XGB is the easiest binary classification method to implement and train, which means that as more data become available this algorithm will improve with respect to predictive performance.44 Similarly, Sánchez-Salmerón et al 71 in their systematic review highlight the XGB method as one of the models that achieve the highest level of predictive accuracy and can be a good tool to aid the triage process of patients with COVID-19. Wan et al 72 in their recent study used the random forest classifier with very similar characteristics to the XGB and obtained similar results with both.

Comparative studies have revealed that ML methods can be more accurate and efficient than traditional logistic regression analysis, especially when the sample size is limited.73 Including data from other modalities, such as genomic profiling and medical imaging, could further improve the predictive performance of the presented model. Since the length of hospital stay for most patients was greater than 1 week, our model can predict patients’ outcome more than 1 week in advance.


ML techniques are the most sophisticated and accurate tools for predicting events of interest in general and COVID-19 mortality prediction in particular. Of the five ML methods studied and validated, the XGB method obtained the highest accuracy in predicting hospital mortality due to COVID-19, with the following predictors of hospital mortality having the highest weight: nine biomarkers (CRP, PCT, GOT, GPT, neutrophils, D-dimer, creatinine, lactic acid and ferritin), days of NIV, septic shock and age. Other variables of interest were white cell counts and platelets. None of the pharmacological treatments included in the study had sufficient weight in predicting mortality for any of the models used.

The XGB method achieves a prediction value of 92%, improving by 6.95% the results shown by KNN, the second better ML method. The XGB method will help healthcare professionals in the process of stratifying cases and in making decisions about resource allocation and optimizing treatment for patients with COVID-19. This study will lay the groundwork for future multicenter studies with large inpatient and home-based populations. The results of this work will facilitate implementation of optimal economic and socio-health policies.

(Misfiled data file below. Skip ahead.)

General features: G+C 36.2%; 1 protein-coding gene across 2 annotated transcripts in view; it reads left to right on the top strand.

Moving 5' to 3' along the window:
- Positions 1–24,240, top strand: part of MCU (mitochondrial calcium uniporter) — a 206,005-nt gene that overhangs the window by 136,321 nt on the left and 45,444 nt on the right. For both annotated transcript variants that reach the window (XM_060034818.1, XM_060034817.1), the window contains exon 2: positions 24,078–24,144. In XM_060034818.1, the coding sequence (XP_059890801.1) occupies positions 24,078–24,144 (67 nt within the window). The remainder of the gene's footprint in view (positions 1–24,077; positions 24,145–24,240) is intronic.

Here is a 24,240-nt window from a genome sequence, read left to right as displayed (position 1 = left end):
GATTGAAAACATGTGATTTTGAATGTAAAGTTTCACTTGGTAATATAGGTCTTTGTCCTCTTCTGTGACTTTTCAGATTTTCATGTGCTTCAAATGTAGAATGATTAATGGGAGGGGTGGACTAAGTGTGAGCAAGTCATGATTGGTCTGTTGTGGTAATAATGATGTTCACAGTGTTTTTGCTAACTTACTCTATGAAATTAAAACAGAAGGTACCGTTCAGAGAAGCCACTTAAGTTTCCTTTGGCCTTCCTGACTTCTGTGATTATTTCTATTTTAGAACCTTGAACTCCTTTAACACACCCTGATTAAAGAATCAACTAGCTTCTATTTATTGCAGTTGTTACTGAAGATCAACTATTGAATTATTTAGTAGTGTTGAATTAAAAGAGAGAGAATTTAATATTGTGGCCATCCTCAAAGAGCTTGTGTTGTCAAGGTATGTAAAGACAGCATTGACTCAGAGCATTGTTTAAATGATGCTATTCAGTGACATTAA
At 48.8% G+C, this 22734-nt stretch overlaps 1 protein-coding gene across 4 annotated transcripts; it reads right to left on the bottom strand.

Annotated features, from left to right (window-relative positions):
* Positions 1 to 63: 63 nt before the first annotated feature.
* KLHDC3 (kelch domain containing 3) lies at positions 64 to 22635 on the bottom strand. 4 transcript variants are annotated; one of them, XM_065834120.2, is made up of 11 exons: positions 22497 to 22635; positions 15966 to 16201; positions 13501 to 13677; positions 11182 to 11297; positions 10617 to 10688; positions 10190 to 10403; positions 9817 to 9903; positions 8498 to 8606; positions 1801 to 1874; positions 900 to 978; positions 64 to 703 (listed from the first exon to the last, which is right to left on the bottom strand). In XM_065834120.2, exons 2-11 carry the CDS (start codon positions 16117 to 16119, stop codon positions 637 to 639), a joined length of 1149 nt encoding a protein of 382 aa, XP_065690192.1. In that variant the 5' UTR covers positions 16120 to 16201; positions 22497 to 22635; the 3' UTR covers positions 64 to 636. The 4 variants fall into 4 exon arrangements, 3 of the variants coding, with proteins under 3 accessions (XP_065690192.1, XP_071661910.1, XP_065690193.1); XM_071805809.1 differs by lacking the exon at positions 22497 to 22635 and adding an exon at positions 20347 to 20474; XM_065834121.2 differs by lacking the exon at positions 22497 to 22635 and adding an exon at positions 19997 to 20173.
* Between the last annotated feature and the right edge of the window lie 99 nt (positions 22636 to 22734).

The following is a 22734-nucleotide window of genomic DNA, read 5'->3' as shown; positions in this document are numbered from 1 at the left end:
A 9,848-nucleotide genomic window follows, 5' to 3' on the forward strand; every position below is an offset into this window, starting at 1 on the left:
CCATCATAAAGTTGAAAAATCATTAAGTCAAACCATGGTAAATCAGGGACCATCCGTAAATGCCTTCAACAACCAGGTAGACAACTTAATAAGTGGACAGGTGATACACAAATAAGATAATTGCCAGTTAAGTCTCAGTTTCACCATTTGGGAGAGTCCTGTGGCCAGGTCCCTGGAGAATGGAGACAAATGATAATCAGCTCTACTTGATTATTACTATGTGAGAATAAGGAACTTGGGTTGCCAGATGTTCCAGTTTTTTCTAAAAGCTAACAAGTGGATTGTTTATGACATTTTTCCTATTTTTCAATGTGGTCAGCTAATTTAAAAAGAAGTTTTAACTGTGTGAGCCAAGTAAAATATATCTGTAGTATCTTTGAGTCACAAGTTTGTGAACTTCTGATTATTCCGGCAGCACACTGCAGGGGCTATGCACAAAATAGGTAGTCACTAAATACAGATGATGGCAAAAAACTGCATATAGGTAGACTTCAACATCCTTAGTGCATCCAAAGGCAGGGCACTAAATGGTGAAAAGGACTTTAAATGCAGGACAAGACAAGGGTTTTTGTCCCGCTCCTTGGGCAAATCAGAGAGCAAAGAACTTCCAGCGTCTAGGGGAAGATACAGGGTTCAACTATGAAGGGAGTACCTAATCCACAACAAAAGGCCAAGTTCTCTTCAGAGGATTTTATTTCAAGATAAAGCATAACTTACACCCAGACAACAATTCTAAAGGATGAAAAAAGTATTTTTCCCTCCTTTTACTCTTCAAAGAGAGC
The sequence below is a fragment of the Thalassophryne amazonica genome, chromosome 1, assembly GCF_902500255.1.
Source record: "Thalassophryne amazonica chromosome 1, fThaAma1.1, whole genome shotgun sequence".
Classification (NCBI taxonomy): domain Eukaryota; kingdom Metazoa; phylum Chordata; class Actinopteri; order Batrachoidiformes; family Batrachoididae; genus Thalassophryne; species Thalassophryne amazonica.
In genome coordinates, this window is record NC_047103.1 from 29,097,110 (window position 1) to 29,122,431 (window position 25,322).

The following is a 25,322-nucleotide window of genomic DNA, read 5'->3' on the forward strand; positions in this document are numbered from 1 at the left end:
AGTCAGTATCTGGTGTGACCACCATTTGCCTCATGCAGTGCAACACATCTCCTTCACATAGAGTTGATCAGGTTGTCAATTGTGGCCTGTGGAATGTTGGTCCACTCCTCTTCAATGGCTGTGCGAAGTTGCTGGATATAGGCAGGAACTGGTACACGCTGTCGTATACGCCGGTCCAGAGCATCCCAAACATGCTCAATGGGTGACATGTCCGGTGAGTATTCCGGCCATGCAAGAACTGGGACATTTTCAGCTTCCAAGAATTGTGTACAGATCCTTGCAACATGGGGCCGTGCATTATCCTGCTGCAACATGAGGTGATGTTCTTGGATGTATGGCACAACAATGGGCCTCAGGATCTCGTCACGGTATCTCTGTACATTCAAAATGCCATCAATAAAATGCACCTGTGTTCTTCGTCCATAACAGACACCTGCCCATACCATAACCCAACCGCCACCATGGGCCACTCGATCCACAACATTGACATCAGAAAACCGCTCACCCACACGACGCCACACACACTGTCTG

Data availability statement

Data are available upon reasonable request.

Ethics statements

Patient consent for publication

Ethics approval

This study involves human participants and was approved by the General University Hospital of Valencia. Participants gave informed consent to participate in the study before taking part.



  • Contributors AR, AMT, JMi, JC, PB and JMa contributed to the design of the work, and to the acquisition, analysis and interpretation of data for the work. AR, AMT, JMi, JC, PB and JMa contributed to the drafting of the work and revising it critically for important intellectual content. AR, AMT, JMi, JC, PB and JMa agreed on all aspects of the work related to the accuracy or integrity of any part of the work. AR, AMT, JMi, JC, PB and JMa contributed to the final approval of the version to be published. AR is responsible for the overall content as guarantor.

  • Funding This work was sponsored by the General University Hospital of Valencia (Spain), Fondo Europeo de Desarrollo Regional (FEDER) and Instituto de Salud Carlos III (PI20/01363; JMi), Centro de Investigaciones Biomedicas en Red de Enfermedades Respiratorias (CIBERES) (CB06/06/0027; JMi), and the Institute of Technology (University of Castilla-La Mancha).

  • Competing interests None declared.

  • Provenance and peer review Not commissioned; externally peer reviewed.